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Building Pilates Equipment and Promoting the Industry

A Talk with Ken Endelman, the President of Balanced Body, Inc.

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Updated August 15, 2012

Ken Endelman, Marguerite Ogle

Ken Endelman, president of Balanced Body, Inc. with Marguerite Ogle, the Guide to Pilates at About.com

photo: Louisa Ferrer

Ken Endelman the founder and president of Balanced Body, Inc., started making Pilates equipment started making Pilates equipment in the nineteen-seventies when he had a custom waterbed store on the famed Melrose Ave in Los Angeles and a customer insisted that he make a Pilates reformer for her.

Since that pivotal time, Ken has steeped himself in the challenges of Pilates equipment design and manufacture. He has done extensive research on Joseph Pilates and the equipment Joe designed, and brought that together with his own passion for innovation and improvement to make Balanced Body an industry leader in Pilates equipment and instructor training.

On a sweltering afternoon, in between his landing in Denver to present a talk and slide show on the history of Pilates at the Pilates Center of Boulder summer conference, Ken and I talked about how he makes decisions for Balanced Body with regard Pilates equipment design and sizing, and a few other Pilates industry issues.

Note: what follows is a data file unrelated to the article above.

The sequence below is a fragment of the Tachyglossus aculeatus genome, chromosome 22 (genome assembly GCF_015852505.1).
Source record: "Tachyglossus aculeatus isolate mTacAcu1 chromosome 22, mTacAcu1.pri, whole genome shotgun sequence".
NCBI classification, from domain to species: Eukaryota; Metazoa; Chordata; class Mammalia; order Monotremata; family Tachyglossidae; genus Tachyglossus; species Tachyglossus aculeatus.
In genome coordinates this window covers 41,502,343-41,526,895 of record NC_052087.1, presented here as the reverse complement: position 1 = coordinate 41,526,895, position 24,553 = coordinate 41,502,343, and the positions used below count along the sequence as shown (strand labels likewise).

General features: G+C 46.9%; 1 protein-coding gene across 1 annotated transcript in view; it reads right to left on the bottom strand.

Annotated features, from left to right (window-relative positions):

As a Pilates equipment manufacturer, designer, and inventor do you feel a special kinship with Joseph Pilates? If so, how does that play out in your mind and actions? I do feel a special connection with Joseph Pilates because he was a geek and I'm a geek. He had at least 5 patents and he probably invented a hundred different things. There are still things I'm discovering that he invented. And Joe kept on improving things. That need to improve and fix resonates deeply with me. The thing that came to me later on is getting people to move their bodies and heal themselves. That has become really important to me as I spend more time in the Pilates world.

Through Balanced Body, you've brought out many unique pieces of equipment or adaptations of traditional Pilates equipment designs. I'm thinking of the Orbit, CoreAlign, or the rocking reformer as examples. What kind of criteria do you use to decide, is this Pilates?
That's a huge debate and it always gets down to definitions... On one side you've got "Pilates as only what Joe did the year he died and anything different is not Pilates". On the other side you've got "Well, if it utilizes Joe's principles then it's Pilates". And you've got everything in between. You could spend billions of years arguing about it. In the end, the reason people are doing what they do is because clients are walking out of their studios in better shape than when they walked in. The big question is: Does it serve the interest of the customers? That's what guides me.

I think Pilates is probably the most efficient form of exercise in the world, but it's not the only thing. If we can get people to move by doing something other than Pilates then that's worth a million bucks. The more people we get to move the better our society becomes. The better our society becomes the more People are doing Pilates. That's the win for everyone.

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